▶ Watch Video: Kenosha braces for President Trump’s visit after Jacob Blake shooting

President Trump is set to visit Kenosha, Wisconsin, on Tuesday, despite objections from local leaders who have raised concerns that the president’s appearance may further escalate tensions in the city, which has been roiled by the shooting of a Black man by police and the deaths of two people by a suspected vigilante shooter at a subsequent demonstration.

Mr. Trump is not scheduled to meet with the family of Jacob Blake, the man shot in the back seven times by a Wisconsin police officer on August 23. The 29-year-old father of six remains hospitalized and is paralyzed from his injuries, his family lawyers have said. The president claimed on Monday that he is not visiting Blake’s family because they wanted to involve their legal team, which he said was “inappropriate.”

“I may at some point do that, but they did have a lawyer that wanted to be on the phone and I said no. That’s inappropriate, but I did just give my best regards,” Mr. Trump told reporters. 

Instead, the president plans to survey property damaged in the protests and visit an “emergency operations center” at a local high school, according to the White House.

In an interview with Fox News anchor Laura Ingraham that aired Monday evening, Mr. Trump compared police officers shooting people in custody to golfers who “miss a three-foot putt.”

“They choke. Just like in a golf tournament, they miss a three-foot putt,” Mr. Trump said.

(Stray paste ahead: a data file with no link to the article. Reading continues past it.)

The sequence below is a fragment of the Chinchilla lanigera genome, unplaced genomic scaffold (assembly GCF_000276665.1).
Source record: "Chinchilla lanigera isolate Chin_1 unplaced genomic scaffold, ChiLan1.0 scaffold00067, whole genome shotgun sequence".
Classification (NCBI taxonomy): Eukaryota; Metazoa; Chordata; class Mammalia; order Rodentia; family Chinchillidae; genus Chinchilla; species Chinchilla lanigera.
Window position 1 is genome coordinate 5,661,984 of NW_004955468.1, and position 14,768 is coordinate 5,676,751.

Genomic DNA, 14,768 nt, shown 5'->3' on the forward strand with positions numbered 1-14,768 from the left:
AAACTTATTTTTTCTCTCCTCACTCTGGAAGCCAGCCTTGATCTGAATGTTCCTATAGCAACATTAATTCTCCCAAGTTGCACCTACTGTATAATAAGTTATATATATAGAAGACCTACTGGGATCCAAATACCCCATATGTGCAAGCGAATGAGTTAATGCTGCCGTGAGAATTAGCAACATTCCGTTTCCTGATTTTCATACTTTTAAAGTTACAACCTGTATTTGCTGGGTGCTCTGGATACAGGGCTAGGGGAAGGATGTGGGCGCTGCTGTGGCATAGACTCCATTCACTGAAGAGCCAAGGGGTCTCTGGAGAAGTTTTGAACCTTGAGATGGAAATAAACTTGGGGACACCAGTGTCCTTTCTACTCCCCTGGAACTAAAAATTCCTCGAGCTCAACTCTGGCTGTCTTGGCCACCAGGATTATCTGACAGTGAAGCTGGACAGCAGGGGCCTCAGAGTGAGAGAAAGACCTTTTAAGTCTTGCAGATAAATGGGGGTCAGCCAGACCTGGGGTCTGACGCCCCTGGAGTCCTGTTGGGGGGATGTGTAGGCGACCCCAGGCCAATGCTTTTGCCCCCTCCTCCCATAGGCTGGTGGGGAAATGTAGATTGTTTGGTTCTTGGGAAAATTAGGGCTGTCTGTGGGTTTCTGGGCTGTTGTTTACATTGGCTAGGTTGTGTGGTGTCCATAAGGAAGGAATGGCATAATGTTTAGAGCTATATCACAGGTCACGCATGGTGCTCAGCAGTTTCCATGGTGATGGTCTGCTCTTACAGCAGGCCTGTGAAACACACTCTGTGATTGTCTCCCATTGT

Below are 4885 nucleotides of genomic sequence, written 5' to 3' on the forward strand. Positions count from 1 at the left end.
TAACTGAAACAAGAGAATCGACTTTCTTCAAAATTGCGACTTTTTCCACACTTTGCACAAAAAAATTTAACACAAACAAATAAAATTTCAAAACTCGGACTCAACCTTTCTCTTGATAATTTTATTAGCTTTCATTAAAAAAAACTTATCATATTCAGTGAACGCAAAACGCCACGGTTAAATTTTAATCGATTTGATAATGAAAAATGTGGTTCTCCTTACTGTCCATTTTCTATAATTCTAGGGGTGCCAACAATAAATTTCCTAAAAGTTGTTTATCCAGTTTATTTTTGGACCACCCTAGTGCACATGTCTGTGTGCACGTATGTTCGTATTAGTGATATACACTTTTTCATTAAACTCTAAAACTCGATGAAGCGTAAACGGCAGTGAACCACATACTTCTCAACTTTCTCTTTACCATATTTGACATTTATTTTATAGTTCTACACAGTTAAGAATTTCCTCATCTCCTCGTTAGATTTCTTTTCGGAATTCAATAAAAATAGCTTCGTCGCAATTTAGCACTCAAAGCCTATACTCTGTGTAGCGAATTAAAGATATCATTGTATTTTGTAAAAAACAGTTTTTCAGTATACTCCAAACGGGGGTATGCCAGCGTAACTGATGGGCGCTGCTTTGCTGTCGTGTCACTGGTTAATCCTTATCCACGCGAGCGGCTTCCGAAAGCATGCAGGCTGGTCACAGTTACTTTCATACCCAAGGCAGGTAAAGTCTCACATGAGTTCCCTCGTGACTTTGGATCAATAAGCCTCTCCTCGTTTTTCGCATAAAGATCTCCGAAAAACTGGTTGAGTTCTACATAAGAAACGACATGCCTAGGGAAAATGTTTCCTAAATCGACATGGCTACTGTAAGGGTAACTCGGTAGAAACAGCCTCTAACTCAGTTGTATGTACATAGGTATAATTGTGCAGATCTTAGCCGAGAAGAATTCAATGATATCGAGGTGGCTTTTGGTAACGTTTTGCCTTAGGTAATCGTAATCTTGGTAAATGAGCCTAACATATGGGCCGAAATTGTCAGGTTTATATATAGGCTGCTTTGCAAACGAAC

The president also told Ingraham that he was heading to Kenosha to defend and thank the police and see the buildings damaged by protests that have turned violent.

“You also have bad police, but you also, the vast, not only the vast majority, thousands and thousands of great acts and one bad one and you make the evening news for weeks,” Mr. Trump said. The president is also expected to participate in a roundtable on community safety while in Kenosha.

The president on Monday declined to denounce Kyle Rittenhouse, the 17-year-old White gunman charged with killing two people last week during a tumultuous night of protests. Mr. Trump suggested to reporters that Rittenhouse was acting in self-defense, and “probably would have been killed” had he not fatally shot two protesters. When asked if he agreed with armed vigilantes taking to the streets, Mr. Trump said he would “like to see law enforcement take care of everything.”

Wisconsin Governor Tony Evers, a Democrat, asked Mr. Trump to “reconsider” his visit to Kenosha in a letter on Sunday.

“I, along with other community leaders who have reached out, are concerned about what your presence will mean for Kenosha and our state,” Evers wrote. “I am concerned your presence will only hinder our healing. I am concerned your presence will only delay our work to overcome division and move forward together.” 

Kenosha Mayor John Antaramian, also a Democrat, told CNN on Monday that Mr. Trump’s visit comes at “the wrong time.”

“Our community has gone through a great deal and there is no time right now for politics to be played. We would prefer the President had waited at least another week or so before coming to visit,” Antaramian said.

Wisconsin, which Mr. Trump narrowly won in 2016, is also a critical swing state in the upcoming election. A CBS News poll in August showed Joe Biden leading in Wisconsin and Pennsylvania.

Biden delivered a speech on Monday condemning the violence across American cities and blaming Mr. Trump for fanning the flames.

“Fires are burning and we have a president who fans the flames, rather than fighting the flames,” Biden said. “Does anyone believe there will be less violence in America if Donald Trump is reelected?